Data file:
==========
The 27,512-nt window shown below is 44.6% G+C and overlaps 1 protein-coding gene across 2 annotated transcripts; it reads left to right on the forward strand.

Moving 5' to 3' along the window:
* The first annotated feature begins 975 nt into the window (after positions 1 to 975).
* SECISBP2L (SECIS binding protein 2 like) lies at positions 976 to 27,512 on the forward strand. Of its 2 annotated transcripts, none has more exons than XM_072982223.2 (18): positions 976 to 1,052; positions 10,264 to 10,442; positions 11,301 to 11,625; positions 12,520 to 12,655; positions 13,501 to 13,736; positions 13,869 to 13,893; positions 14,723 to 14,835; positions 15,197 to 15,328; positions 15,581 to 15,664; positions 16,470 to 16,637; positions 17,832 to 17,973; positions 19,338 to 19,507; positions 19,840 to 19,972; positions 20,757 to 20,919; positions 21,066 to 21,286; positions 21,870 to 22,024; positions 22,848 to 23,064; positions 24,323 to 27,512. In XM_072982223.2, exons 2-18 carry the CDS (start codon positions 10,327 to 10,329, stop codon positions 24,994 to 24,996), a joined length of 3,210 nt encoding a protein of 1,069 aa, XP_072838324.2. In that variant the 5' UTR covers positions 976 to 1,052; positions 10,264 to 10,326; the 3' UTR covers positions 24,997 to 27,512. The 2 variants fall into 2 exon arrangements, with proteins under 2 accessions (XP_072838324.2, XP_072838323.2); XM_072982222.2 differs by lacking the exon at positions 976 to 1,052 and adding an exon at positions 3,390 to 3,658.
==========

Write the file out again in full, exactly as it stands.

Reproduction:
The 27,512-nt window shown below is 44.6% G+C and overlaps 1 protein-coding gene across 2 annotated transcripts; it reads left to right on the forward strand.

Moving 5' to 3' along the window:
* The first annotated feature begins 975 nt into the window (after positions 1 to 975).
* SECISBP2L (SECIS binding protein 2 like) lies at positions 976 to 27,512 on the forward strand. Of its 2 annotated transcripts, none has more exons than XM_072982223.2 (18): positions 976 to 1,052; positions 10,264 to 10,442; positions 11,301 to 11,625; positions 12,520 to 12,655; positions 13,501 to 13,736; positions 13,869 to 13,893; positions 14,723 to 14,835; positions 15,197 to 15,328; positions 15,581 to 15,664; positions 16,470 to 16,637; positions 17,832 to 17,973; positions 19,338 to 19,507; positions 19,840 to 19,972; positions 20,757 to 20,919; positions 21,066 to 21,286; positions 21,870 to 22,024; positions 22,848 to 23,064; positions 24,323 to 27,512. In XM_072982223.2, exons 2-18 carry the CDS (start codon positions 10,327 to 10,329, stop codon positions 24,994 to 24,996), a joined length of 3,210 nt encoding a protein of 1,069 aa, XP_072838324.2. In that variant the 5' UTR covers positions 976 to 1,052; positions 10,264 to 10,326; the 3' UTR covers positions 24,997 to 27,512. The 2 variants fall into 2 exon arrangements, with proteins under 2 accessions (XP_072838324.2, XP_072838323.2); XM_072982222.2 differs by lacking the exon at positions 976 to 1,052 and adding an exon at positions 3,390 to 3,658.